Election 2016

Matt Taibbi: 'How the New York Times Sandbagged Bernie Sanders'

The New York Times spins Bernie Sanders' ability to effectively achieve legislative action for his party into a fault.


Photo Credit: Erika Cross / Shutterstock.com

Editor's Note: On Monday, the New York Times published an article titled "Via Legislative Side Doors, Bernie Sanders Won Modest Victories" by congressional reporter Jennifer Steinhauer. The piece cast a dim light on Bernie Sanders’ legislative achievements by tacking on his agenda to larger bills, not unlike when Democrats complain that Republicans do this maliciously when making compromises. But as Medium picked up on Tuesday in an article titled “Proof That the New York Times Isn’t Feeling the Bern,” the New York Times’ bias could be tracked publicly thanks to the earlier draft that “many people, including Sanders himself, had already shared ... widely on social media and other sites.” A side-by-side comparison shows how the New York Times’ editors wrote their own pro-Hillary Clinton, anti-Bernie Sanders spin on what should have been a wide sample size of proof of Sanders’ experience getting hard results for his constituents. Matt Taibbi performed a brilliant close analysis of the two articles for Rolling Stone — the original NYT title being the far less harsh “Bernie Sanders Scored Victories for Years Via Legislative Side Doors” — using his experience having written what he calls “essentially the same article nearly 11 years ago” for Rolling Stone, his being titled “Four Amendments and a Funeral.” —Jenny Pierson, AlterNet

In 2015 we saw how the New York Times was instrumental in erecting a wall of silence around the Sanders campaign ​as Bernie struggled to overcome a large deficit in name recognition against an almost universally known opponent. Then late last year silence turned into unremitting negativity.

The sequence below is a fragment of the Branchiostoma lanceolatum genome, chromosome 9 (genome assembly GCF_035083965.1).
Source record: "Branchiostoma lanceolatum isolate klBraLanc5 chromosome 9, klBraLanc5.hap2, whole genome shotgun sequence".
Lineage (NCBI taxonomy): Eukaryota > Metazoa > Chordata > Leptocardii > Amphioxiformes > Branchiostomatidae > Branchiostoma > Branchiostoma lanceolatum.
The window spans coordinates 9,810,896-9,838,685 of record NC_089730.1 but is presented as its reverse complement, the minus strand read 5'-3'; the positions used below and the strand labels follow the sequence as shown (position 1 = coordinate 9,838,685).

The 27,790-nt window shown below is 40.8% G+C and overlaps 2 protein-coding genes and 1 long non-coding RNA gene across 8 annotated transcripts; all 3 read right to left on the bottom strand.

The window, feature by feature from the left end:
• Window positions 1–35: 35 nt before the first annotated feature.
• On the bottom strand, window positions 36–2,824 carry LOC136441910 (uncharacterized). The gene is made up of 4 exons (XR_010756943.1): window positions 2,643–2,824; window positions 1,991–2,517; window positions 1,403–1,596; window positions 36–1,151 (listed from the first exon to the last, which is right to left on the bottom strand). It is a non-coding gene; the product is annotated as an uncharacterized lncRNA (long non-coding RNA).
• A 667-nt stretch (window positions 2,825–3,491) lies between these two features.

How the New York Times Sandbagged Bernie Sanders

By Matt Taibbi

... Sanders was skilled at the amendment process and also had a unique ability to reach across the aisle to make deals.

Steinhauer the other day wrote very nearly the same thing. She described how Bernie managed to get a $1.5 billion youth jobs amendment tacked onto an immigration bill through "wheeling and dealing, shaming and cajoling."

The amendment, she wrote, was "classic Bernie Sanders," a man she described as having "spent a quarter-century in Congress working the side door, tacking on amendments to larger bills that scratch his particular policy itches, generally focused on working-class Americans, income inequality and the environment."

Now, Steinhauer's piece wasn't all flattering. This is, after all, the New York Times, which has practically been an official mouthpiece for the Clinton campaign this election season.

Though we both operated on the same set of facts — i.e., that Sanders had an extensive history of building coalitions to pass amendments — Steinhauer implied that Sanders often acted as a kind of lefty obstructionist, using Republicans to thwart more centrist initiatives. "Mr. Sanders is not unlike Tea Party Republicans in his tactics, except his are a decaf version," she wrote.

...

First, as noted in the Medium piece, they changed the headline. It went from:

Bernie Sanders Scored Victories for Years Via Legislative Side Doors

to:

Via Legislative Side Doors, Bernie Sanders Won Modest Victories

Then they yanked a quote from Bernie's longtime policy adviser Warren Gunnels that read, "It has been a very successful strategy."

They then added the following two paragraphs:

"But in his presidential campaign Mr. Sanders is trying to scale up those kinds of proposals as a national agenda, and there is little to draw from his small-ball legislative approach to suggest that he could succeed.

"Mr. Sanders is suddenly promising not just a few stars here and there, but the moon and a good part of the sun, from free college tuition paid for with giant tax hikes to a huge increase in government health care, which has made even liberal Democrats skeptical."

This stuff could have been written by the Clinton campaign. It's stridently derisive, essentially saying there's no evidence Bernie's "small-ball" approach (I guess Republicans aren't the only ones not above testicular innuendo) could ever succeed on the big stage.

...

Online content does change a bit from time to time, but I've never been in a situation where an editor has asked me to alter the overall meaning of a piece, which is what happened in this case.

Taibbi shows how a candidate for president apparently was smeared by the editors at our so-called paper of record.

It would seem the NY Times hasn't been fair with either Democratic candidate during this campaign cycle, and we should find that disturbing, no matter who we support.

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